For discussion of radically altered discrete states like hypnosis or drunkenness, the concept of the ordinary d-SoC as relatively unitary is useful. As the systems approach becomes more articulated, however, we shall have to deal with these identity states that exist within the boundaries of the ordinary d-SoC and that probably also function within the boundaries of various d-ASCs.
In this book, I continue to use the terms discrete state of consciousness and discrete altered state of consciousness to refer to the rather radical alterations like hypnosis or drunkenness that gave rise to the concept in the first place. I use the phrase identity state to indicate the more subtle division.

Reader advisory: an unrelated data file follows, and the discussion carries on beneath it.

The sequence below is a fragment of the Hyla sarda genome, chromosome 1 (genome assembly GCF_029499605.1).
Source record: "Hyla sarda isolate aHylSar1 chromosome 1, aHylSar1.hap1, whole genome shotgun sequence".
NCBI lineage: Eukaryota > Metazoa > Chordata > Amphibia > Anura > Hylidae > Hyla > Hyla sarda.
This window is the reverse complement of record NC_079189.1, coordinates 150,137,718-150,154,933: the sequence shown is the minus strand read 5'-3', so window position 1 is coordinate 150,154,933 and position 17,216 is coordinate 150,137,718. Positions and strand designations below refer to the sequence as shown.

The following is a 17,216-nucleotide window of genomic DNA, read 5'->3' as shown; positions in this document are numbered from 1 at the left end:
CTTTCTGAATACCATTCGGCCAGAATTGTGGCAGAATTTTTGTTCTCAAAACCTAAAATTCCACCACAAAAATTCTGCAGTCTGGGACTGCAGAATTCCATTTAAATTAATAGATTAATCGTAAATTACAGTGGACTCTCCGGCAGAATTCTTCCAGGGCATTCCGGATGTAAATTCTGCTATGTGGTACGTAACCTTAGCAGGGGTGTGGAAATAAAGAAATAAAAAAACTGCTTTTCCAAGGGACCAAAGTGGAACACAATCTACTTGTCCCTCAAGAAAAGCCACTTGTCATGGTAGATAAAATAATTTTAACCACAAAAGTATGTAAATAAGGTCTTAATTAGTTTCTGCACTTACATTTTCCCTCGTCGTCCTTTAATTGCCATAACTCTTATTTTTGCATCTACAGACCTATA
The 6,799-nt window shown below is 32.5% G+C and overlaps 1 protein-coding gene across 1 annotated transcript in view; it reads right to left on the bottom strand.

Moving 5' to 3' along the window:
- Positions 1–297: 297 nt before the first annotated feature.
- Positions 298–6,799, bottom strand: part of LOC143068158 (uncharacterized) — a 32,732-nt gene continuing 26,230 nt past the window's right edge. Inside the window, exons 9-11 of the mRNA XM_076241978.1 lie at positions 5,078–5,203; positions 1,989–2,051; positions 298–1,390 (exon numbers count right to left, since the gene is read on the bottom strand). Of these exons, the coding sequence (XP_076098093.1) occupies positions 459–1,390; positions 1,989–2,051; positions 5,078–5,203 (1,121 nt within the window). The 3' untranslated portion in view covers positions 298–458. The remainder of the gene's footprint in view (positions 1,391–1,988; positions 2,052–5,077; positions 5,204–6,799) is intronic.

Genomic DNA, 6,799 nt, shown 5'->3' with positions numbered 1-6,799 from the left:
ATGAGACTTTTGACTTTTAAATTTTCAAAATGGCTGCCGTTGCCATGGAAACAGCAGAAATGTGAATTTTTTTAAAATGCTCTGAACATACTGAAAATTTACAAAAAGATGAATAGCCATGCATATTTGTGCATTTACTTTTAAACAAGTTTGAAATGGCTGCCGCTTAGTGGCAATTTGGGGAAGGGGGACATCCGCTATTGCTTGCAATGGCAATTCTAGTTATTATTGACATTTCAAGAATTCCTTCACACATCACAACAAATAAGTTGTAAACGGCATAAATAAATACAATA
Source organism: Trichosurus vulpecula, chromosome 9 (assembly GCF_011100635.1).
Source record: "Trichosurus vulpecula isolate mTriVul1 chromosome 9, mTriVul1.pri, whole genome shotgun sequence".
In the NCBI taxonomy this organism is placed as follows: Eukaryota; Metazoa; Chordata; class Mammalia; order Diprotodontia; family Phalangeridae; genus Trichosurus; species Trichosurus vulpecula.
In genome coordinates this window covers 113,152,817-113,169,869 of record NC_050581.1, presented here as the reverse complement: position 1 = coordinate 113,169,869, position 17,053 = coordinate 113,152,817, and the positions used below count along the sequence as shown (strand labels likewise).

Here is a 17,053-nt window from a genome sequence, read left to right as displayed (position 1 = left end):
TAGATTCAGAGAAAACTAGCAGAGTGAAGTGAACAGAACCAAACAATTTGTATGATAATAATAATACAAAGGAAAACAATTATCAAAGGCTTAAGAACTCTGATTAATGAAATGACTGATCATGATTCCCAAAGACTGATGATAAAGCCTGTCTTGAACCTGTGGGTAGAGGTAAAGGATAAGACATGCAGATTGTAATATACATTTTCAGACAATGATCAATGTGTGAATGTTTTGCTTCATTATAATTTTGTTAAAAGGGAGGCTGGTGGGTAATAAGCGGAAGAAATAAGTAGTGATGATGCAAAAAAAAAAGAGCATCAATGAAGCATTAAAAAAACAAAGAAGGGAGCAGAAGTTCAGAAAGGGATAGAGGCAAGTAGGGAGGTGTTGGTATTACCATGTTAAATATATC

who knows where the Tao goes?

Across the evening sky all the birds are leaving
But how can they know it's time for them to go?
Before the winter fire, I will still be dreaming
I have no thought of time

For who knows where the time goes?
Who knows where the time goes?

Sad deserted shore, your fickle friends are leaving
Ah, but then you know it's time for them to go
But I will still be here, I have no thought of leaving
I do not count the time

For who knows where the time goes?
Who knows where the time goes?

And I am not alone while my love is near me
I know it will be so until it's time to go
So come the storms of winter and then the birds in spring again
I have no fear of time

For who knows how my love grows?
And who knows where the time goes?

Putney Vale Cemetery and Crematorium, Wimbledon, Greater London, England